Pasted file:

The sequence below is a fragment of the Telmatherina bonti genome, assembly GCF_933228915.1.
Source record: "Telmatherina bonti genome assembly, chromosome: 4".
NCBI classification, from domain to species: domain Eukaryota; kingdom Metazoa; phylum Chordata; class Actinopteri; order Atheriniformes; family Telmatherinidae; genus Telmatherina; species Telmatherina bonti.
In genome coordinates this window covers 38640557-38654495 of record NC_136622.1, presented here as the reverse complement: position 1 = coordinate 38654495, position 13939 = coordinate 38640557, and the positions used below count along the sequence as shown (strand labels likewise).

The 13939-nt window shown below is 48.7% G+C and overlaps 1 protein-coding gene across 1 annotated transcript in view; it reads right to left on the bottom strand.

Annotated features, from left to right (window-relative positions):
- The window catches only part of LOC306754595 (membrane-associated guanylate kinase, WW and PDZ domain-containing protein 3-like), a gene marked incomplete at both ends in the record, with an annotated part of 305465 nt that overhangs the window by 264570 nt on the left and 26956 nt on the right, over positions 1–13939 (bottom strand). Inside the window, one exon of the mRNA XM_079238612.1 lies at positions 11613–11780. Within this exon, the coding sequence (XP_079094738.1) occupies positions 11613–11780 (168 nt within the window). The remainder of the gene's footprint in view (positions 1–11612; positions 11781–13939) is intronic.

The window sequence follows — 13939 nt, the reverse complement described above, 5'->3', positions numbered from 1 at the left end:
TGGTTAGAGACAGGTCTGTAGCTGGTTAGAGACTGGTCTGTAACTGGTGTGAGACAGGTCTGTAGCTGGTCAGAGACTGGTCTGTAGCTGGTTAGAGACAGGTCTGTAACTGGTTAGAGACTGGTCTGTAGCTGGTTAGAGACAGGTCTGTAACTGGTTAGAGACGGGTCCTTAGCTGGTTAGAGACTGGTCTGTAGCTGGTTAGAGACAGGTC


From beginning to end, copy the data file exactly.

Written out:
The sequence below is a fragment of the Telmatherina bonti genome, assembly GCF_933228915.1.
Source record: "Telmatherina bonti genome assembly, chromosome: 4".
NCBI classification, from domain to species: domain Eukaryota; kingdom Metazoa; phylum Chordata; class Actinopteri; order Atheriniformes; family Telmatherinidae; genus Telmatherina; species Telmatherina bonti.
In genome coordinates this window covers 38640557-38654495 of record NC_136622.1, presented here as the reverse complement: position 1 = coordinate 38654495, position 13939 = coordinate 38640557, and the positions used below count along the sequence as shown (strand labels likewise).

The 13939-nt window shown below is 48.7% G+C and overlaps 1 protein-coding gene across 1 annotated transcript in view; it reads right to left on the bottom strand.

Annotated features, from left to right (window-relative positions):
- The window catches only part of LOC306754595 (membrane-associated guanylate kinase, WW and PDZ domain-containing protein 3-like), a gene marked incomplete at both ends in the record, with an annotated part of 305465 nt that overhangs the window by 264570 nt on the left and 26956 nt on the right, over positions 1–13939 (bottom strand). Inside the window, one exon of the mRNA XM_079238612.1 lies at positions 11613–11780. Within this exon, the coding sequence (XP_079094738.1) occupies positions 11613–11780 (168 nt within the window). The remainder of the gene's footprint in view (positions 1–11612; positions 11781–13939) is intronic.

The window sequence follows — 13939 nt, the reverse complement described above, 5'->3', positions numbered from 1 at the left end:
TGGTTAGAGACAGGTCTGTAGCTGGTTAGAGACTGGTCTGTAACTGGTGTGAGACAGGTCTGTAGCTGGTCAGAGACTGGTCTGTAGCTGGTTAGAGACAGGTCTGTAACTGGTTAGAGACTGGTCTGTAGCTGGTTAGAGACAGGTCTGTAACTGGTTAGAGACGGGTCCTTAGCTGGTTAGAGACTGGTCTGTAGCTGGTTAGAGACAGGTC